Here is an example of an invitation email from theSkimm. To invite existing readers to try out their new app, the Skimm Ahead app, the subscription service styled their promotion email similar to their daily newsletters. Even though there aren’t overt call-to-actions, theSkimm employs a short intro featuring the app prominently, plus a mock Q&A section written in their trademark tongue-in-cheek friendliness, to help readers get to know the app without being pressured to buy it.

Another email example from HomeAway manages to tug at the heartstrings with an invitation email inviting subscribers to enter a romantic vacation sweepstakes. Not only does the email immediately grab the eye with a strong visual image, but specific keywords reinforce the sweetness (“romantic, fairytale, luxurious, enchanting”). Plus, the strong call-to-actions (one more visual than the other but both using romantic words like “epic” and “dream”) make this email promotion feel more personal.

In an email newsletter template like this, you’ll generally want to include five key elements:

  1. A logo/header
  2. A strong visual image or two (especially of the product)
  3. A fairly short section providing promotion highlights
  4. Clear and strong call-to-action language
  5. A footer

3. A news alert or product announcement template

It’s important to have a template that can quickly communicate a single, clear message to readers. It’s a newsletter that’s dedicated to delivering an important piece of singular information, like a big promotion alert or reminder, or a product announcement. These email types are often most effective when designed with simplicity using the inverted pyramid model:

Clothing company Everlane often uses this basic format in announcement emails:

These templates are likely to be updated significantly from one use to another, especially when announcing new products (you’ll probably have special art and color schemes dedicated to the new item), but it’s valuable to have a template with a structure and standard width and flow in place. Everlane, for example, always needs the same header, content dividers, “Radical Transparency” content section, and footer for announcement emails like these.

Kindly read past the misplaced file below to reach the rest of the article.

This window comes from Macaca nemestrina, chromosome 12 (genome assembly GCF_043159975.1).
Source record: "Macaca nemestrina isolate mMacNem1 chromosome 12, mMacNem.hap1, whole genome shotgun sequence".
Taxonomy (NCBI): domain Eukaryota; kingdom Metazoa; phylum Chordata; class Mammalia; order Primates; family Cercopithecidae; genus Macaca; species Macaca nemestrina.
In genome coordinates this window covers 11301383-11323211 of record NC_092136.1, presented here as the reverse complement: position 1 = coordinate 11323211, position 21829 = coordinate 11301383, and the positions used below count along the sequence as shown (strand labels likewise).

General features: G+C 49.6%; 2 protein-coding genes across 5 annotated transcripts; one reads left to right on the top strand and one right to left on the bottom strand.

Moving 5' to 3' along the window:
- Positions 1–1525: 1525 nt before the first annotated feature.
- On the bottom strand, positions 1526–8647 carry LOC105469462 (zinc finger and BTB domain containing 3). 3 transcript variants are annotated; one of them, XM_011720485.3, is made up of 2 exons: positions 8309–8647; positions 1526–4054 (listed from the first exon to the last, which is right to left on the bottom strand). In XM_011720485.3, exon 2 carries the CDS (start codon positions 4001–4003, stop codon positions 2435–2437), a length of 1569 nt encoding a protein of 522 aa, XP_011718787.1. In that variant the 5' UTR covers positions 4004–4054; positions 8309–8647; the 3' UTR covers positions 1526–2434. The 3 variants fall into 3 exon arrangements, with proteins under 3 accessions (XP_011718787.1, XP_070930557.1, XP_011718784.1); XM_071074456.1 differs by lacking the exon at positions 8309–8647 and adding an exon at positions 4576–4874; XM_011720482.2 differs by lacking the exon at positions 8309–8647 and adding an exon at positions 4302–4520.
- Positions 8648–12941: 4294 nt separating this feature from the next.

So for announcement and product email newsletter templates, you’ll usually want to include five key elements:

  1. A logo/header
  2. A placeholder for artwork
  3. A consistently-formatted section for body text
  4. A clear call-to-action button
  5. A footer

4. A content roundup template

For lists, roundups, or blog/article digests, a single column, modular email newsletter template is a must. A template like this can reinforce consistency around the number of items included and the format of each item in the list. For example, this email from Skillshare that lists the most popular free classes is well-organized and formatted. Items are equidistant from each other (consistent padding), the image sizes and text styles are all the same, and the CTA buttons have the same format:

Depending on your objectives, your list format can vary widely. Inc. Wire, for instance, chooses social sharing CTA buttons and sticks to one header image per digest email:

With a template like this, it’s easy to drop in new content with every send, maintaining a polished, branded roundup email no matter the frequency of your campaigns. And if your lists are generally on the longer side, be sure to check out our posts on formatting text-heavy emails and preventing Gmail from clipping your messages.

So for these types of email newsletter templates, aim to include five key elements:

  1. A logo/header
  2. Relevant artwork placeholder(s)
  3. A well-organized body text section
  4. Clear and consistent call-to-action button(s)
  5. A footer

5. A multiple products template

Product feature emails have become a real art. Designers and email marketing teams create sophisticated infographics, visual stories, photo collages, and much more. And with the email volume that brands send, having a baseline product email template is important, especially for regularly-scheduled product offering messages featuring multiple items.